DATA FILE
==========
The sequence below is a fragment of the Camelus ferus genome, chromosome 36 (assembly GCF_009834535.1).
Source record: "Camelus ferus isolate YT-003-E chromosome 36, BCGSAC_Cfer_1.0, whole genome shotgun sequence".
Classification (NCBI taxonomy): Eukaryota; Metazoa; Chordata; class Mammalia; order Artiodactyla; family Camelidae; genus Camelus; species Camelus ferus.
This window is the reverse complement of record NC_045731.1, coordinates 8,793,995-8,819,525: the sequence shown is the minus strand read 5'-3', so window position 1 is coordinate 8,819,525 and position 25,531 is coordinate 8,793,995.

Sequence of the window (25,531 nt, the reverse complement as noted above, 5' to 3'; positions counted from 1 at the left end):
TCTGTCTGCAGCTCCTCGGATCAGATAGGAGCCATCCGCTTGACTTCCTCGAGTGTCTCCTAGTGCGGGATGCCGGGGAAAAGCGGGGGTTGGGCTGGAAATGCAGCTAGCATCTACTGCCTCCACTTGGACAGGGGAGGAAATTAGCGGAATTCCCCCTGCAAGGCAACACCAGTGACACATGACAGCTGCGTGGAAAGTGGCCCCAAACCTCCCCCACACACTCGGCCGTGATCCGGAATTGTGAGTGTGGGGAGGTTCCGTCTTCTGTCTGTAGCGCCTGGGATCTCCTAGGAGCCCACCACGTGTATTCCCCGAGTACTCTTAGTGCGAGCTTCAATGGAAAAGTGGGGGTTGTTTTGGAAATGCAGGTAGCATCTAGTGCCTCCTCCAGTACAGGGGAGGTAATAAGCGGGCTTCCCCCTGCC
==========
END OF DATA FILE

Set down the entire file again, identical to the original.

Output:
The sequence below is a fragment of the Camelus ferus genome, chromosome 36 (assembly GCF_009834535.1).
Source record: "Camelus ferus isolate YT-003-E chromosome 36, BCGSAC_Cfer_1.0, whole genome shotgun sequence".
Classification (NCBI taxonomy): Eukaryota; Metazoa; Chordata; class Mammalia; order Artiodactyla; family Camelidae; genus Camelus; species Camelus ferus.
This window is the reverse complement of record NC_045731.1, coordinates 8,793,995-8,819,525: the sequence shown is the minus strand read 5'-3', so window position 1 is coordinate 8,819,525 and position 25,531 is coordinate 8,793,995.

Sequence of the window (25,531 nt, the reverse complement as noted above, 5' to 3'; positions counted from 1 at the left end):
TCTGTCTGCAGCTCCTCGGATCAGATAGGAGCCATCCGCTTGACTTCCTCGAGTGTCTCCTAGTGCGGGATGCCGGGGAAAAGCGGGGGTTGGGCTGGAAATGCAGCTAGCATCTACTGCCTCCACTTGGACAGGGGAGGAAATTAGCGGAATTCCCCCTGCAAGGCAACACCAGTGACACATGACAGCTGCGTGGAAAGTGGCCCCAAACCTCCCCCACACACTCGGCCGTGATCCGGAATTGTGAGTGTGGGGAGGTTCCGTCTTCTGTCTGTAGCGCCTGGGATCTCCTAGGAGCCCACCACGTGTATTCCCCGAGTACTCTTAGTGCGAGCTTCAATGGAAAAGTGGGGGTTGTTTTGGAAATGCAGGTAGCATCTAGTGCCTCCTCCAGTACAGGGGAGGTAATAAGCGGGCTTCCCCCTGCC